They are cheaper and better than ever, and doing it can cut energy consumption for lighting by up to 90 percent.
Climate scientist Michael Mann got all UPPER-CASY on Twitter this weekend, noting that individual actions don't amount to a hill of beans in this crazy world:
NO! We CANNOT SOLVE THIS THROUGH VOLUNTARY PERSONAL ACTIONS alone. That's truly dangerous (I mean, civilization-threatening) rhetoric. We need policies and economic incentivizes to shift behavior. Come on, this is Behavior Change 101 stuff...— Michael E. Mann (@MichaelEMann) January 20, 2019
But there is one personal individual action that really does make a difference, quickly and inexpensively; and that is changing all your light bulbs to LED. As mentioned in an earlier post, it isn't a minor improvement in efficiency, but a dramatic reduction of 90 percent, if you don't go buy more light fixtures or leave them on all the time. That's why when I renovated my house, I changed every single light bulb to LEDs, even getting rid of all the compact fluorescents.
Writing in the Guardian, Patrick Collinson describes how retired engineer Rodney Birks changed every bulb in his home, and thinks that the entire country should.
Birks, 72, can’t quite work out why the government and millions of households are ignoring the single, simple way we can all cut the electricity bill for lighting our homes by 90%.
It will shave nearly £2bn off the energy bills for Britain’s 25m homes. It requires just a small investment, that will be repaid within three to four months – and give you a payback lasting more than 20 years. It will stop as much as 8m tonnes of CO2 entering the atmosphere and the energy saved at peak time equates to the output of three power stations the size of Hinkley Point C. And all you have to do is change a light bulb.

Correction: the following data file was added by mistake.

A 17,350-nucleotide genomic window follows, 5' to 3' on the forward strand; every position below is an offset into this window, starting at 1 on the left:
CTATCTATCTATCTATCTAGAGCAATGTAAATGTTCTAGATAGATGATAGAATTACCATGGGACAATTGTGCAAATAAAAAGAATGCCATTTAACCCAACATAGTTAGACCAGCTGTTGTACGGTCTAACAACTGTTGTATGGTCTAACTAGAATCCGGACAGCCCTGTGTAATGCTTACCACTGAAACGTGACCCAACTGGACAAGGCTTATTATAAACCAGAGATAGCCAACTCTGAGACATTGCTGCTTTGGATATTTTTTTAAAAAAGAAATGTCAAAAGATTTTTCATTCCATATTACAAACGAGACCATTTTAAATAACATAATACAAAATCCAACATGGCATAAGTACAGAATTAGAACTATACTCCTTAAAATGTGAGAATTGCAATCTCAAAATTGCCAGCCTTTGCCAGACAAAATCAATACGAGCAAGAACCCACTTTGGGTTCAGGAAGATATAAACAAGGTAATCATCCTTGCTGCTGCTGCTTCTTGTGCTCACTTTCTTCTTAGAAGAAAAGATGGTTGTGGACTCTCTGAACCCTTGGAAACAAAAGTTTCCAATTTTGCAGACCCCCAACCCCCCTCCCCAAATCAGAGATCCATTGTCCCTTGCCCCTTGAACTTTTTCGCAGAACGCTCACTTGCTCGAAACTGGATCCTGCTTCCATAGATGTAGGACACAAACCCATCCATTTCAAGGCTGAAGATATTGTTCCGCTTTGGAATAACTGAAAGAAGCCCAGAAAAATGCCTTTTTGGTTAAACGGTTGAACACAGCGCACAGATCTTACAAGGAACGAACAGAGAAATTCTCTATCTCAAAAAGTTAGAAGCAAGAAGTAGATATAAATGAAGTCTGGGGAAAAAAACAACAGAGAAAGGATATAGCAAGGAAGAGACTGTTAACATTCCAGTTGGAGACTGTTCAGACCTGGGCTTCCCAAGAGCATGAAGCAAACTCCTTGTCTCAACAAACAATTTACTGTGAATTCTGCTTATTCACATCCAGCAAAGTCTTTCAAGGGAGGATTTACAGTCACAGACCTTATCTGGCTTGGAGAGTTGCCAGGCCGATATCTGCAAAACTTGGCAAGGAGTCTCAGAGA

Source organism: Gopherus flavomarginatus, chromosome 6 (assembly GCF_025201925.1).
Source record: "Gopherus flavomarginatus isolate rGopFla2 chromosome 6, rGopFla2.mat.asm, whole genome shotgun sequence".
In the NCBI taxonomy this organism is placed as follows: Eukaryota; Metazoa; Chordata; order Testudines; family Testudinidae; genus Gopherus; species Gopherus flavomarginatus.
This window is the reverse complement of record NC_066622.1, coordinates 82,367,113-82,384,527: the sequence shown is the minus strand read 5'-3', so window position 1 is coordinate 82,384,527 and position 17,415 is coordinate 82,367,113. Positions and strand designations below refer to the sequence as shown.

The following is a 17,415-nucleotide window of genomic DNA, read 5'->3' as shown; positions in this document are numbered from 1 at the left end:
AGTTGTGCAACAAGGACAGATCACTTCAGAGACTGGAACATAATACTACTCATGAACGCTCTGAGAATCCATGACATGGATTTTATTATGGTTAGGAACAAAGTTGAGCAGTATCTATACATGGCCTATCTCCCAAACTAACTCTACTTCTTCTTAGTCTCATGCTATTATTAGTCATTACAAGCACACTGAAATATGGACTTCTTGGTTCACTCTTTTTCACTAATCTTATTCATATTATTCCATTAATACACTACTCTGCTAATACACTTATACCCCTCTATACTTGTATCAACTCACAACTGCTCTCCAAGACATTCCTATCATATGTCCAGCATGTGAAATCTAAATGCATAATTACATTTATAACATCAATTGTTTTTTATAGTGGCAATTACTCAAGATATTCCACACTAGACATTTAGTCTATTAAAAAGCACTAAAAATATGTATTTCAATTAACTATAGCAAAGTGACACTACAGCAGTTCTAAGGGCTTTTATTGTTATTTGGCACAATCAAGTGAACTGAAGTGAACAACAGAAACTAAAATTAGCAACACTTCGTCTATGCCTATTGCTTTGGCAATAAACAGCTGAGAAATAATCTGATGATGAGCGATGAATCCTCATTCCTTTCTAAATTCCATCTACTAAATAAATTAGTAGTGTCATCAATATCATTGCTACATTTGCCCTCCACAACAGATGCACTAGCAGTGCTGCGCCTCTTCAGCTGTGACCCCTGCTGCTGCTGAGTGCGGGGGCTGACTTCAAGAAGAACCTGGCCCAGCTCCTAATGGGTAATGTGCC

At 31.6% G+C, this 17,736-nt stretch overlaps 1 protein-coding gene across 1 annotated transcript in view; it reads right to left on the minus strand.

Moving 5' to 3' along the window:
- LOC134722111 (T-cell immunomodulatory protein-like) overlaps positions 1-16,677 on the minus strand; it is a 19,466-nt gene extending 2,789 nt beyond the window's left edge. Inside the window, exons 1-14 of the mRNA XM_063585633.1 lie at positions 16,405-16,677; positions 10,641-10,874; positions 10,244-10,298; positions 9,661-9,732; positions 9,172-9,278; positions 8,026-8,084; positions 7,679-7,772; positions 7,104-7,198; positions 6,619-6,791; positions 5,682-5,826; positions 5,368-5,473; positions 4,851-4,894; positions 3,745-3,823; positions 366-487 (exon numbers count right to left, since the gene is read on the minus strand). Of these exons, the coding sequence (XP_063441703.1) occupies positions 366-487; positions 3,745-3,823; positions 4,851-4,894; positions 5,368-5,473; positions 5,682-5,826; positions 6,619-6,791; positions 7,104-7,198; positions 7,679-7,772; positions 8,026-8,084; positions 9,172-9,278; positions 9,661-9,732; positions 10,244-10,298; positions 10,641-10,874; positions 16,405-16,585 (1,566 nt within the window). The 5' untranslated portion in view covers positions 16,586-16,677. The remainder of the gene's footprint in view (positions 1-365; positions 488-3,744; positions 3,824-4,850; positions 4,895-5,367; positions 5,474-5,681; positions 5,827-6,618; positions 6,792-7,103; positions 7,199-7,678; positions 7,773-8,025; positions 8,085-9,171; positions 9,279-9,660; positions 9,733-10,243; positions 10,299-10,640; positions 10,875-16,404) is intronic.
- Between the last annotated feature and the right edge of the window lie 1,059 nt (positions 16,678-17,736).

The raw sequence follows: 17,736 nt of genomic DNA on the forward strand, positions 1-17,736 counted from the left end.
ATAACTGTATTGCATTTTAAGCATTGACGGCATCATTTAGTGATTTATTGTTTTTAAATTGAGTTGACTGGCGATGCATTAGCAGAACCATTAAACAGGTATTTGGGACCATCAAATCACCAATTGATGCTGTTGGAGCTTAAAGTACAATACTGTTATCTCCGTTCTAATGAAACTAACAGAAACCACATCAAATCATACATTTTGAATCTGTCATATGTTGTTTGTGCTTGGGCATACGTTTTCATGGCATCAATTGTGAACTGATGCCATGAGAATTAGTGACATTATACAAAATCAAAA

Birks notes that there is nothing else you can do that has such a bang.
If you change your fridge or freezer to an A+++ appliance, you’ll probably get about an extra 20% energy efficiency. But if you change your lights, the new LEDs are 10 times more efficient that the bulbs they replace. There’s nothing like it in terms of electrical efficiency.
When I made my switch four years ago, I noted that it was getting cheaper: "There is a wide range of bulbs now available for under ten bucks." Today, they are under two bucks each. The color and quality of light is almost as good as incandescent; in some, like the new CREE bulbs, it is really indistinguishable. They come in all kinds of sizes for every kind of fixture, from my mother-in-law's crystal chandelier to my Italian designer fixture, even as archaic three-way bulbs. And it is easy to do, as Birks notes:
I would like to emphasize that although I am an engineer I have not done anything difficult or technical. I want everyone to understand it is easy to do for most lights in an average home. I have just bought the bulbs and plugged them in. Anyone can do it – it is as easy as changing a light bulb!
Really, any government that cared about reducing energy consumption and carbon emissions would just give them away for free; it is probably the cheapest thing they could do. But since they don't, we should all just go out and do it ourselves.
I am always surprised to find that people haven't done this. So here is a survey. If you have not changed all your bulbs, please tell us why in comments.